Monday Night Politics - Meet the Candidates features candidates for district court judge positions

DENISHA McKNIGHT | 2/12/2018, 7:44 a.m.
The Dallas Examiner presented its third Monday Night Politics: Meet the Candidates forum Jan. 22 highlighting several candidates for district ...
District Court 203 candidate Raquel “Rocky” Jones answers questions from the audience during Monday Night Politics - Meet the Candidates, presented by The Dallas Examiner, Jan. 22. Denisha McKnight

The Dallas Examiner

The Dallas Examiner presented its third Monday Night Politics: Meet the Candidates forum Jan. 22 highlighting several candidates for district court judge positions.

The event commenced with the nominees for district judge for Judicial District 68: incumbent Martin Hoffman, Amanda Ghagar and Kim Brown. Brown was not present.

Hoffman kicked off the discussion with a formal introduction of his plans to ensure a strong Democratic presence in the justice system.

“The Republican Party is going to do anything that they possibly can to disenfranchise us and divide us from voter identification to all these lawsuits we are seeing,” he said. “I have the utmost respect for [my opponents]. They’re both Democrats, and if I win the primary, I hope they support me and [vice versa], and I think we should all make that same play because the only way we [Democrats] got elected in 2006 was by being unified, organized and taking it to the Republicans.”

Ghagar followed by revealing her plans for refinements to the judicial system.

“As a judicial candidate, I think that we can work harder to build bridges into the legal profession and the judiciary for underrepresented groups,” she stated. “If elected, I am committed to developing a broad range of programs that will give opportunities to young kids and first-year law students and young lawyers.”

After introducing themselves, the candidates answered questions provided by audience members about their campaign priorities and political opinions.

QUESTION: What is your vision for the future of the judicial system, and what changes do you advocate for and why?

HOFFMAN: One of the things that are important for judges – civil, family or criminal – is sometimes you need to think outside the box and think about how to help people. Some of the things I’ve done over the last 11 years is I have created a program for foreclosure mediation where I have given every homeowner a voice in the foreclosure process from start to finish. They have a opportunity to have a hearing, get free credit counseling, learn different options and go to mediation – and we have saved dozens of homes that way. Thinking outside the box and coming up with solutions is good for the citizens and what the future is about.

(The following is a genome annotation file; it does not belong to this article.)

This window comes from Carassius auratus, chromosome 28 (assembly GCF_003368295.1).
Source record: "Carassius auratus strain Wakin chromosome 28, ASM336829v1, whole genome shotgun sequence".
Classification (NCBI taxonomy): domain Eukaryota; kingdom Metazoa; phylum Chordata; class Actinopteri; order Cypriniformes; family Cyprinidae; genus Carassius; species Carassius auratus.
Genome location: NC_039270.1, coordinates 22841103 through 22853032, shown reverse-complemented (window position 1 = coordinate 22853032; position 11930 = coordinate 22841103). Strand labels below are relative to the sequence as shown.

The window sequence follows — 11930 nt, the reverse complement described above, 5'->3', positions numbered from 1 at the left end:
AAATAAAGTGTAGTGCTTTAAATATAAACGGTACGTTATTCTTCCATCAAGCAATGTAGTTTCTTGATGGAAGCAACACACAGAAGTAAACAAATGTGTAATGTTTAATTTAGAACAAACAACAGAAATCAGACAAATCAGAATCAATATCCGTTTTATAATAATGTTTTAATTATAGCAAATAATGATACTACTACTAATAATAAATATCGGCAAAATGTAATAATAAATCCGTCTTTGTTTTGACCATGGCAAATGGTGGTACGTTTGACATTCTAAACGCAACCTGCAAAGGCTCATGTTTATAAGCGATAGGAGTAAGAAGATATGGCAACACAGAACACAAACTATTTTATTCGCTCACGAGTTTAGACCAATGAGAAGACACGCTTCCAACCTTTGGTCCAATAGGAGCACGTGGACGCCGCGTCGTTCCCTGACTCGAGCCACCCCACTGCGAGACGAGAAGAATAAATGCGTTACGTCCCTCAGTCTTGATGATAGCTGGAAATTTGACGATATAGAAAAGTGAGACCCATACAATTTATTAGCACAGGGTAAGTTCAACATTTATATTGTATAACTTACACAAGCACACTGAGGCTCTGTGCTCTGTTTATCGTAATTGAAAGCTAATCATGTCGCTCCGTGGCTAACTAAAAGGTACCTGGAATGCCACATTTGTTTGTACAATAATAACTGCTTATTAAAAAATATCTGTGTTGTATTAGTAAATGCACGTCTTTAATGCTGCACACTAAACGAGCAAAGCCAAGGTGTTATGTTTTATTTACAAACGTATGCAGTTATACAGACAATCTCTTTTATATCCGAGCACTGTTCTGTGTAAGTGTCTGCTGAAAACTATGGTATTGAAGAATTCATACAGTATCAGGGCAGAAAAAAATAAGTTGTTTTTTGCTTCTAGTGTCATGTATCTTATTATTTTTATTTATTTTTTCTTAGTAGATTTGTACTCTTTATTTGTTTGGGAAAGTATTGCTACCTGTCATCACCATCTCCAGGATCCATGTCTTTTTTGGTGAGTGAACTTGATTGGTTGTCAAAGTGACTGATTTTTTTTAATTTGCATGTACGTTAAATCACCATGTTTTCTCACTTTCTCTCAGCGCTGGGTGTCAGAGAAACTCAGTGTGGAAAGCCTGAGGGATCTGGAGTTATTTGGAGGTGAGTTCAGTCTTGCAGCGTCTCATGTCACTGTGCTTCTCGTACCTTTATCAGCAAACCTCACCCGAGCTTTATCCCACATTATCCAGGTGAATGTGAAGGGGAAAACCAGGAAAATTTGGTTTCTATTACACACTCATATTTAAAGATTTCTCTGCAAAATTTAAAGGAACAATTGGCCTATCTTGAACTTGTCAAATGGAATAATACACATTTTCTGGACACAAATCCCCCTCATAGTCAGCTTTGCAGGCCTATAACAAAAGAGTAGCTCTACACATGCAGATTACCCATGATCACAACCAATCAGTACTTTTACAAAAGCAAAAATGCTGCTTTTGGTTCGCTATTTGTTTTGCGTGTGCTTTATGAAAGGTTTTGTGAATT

GHAGAR: I think we do a better job cultivating a love for the law and a sense of belonging for underrepresented communities. First, when I was a worldwide pro bono lead for Hewlett-Packard, I oversaw 50 attorneys that delivered 100 hours of pro bono service and met with elementary kids. Given my background, I wasn’t surprised to see most of these kids had met lawyers through the criminal justice system. If I am elected, I will rally attorneys from both sides of the bar and my colleagues on the bench to go into elementary schools and get to know these kids and let them know this is a path forward, and if they are interested, there is a seat at the table. Secondly, for underrepresented groups, first-year law students I would like to clerk with them, and we’ll also work on the soft skills of walking into a room where a bunch of people are in suits and let them know they belong there and develop a sense of confidence so that they are able to leverage natural leadership skills.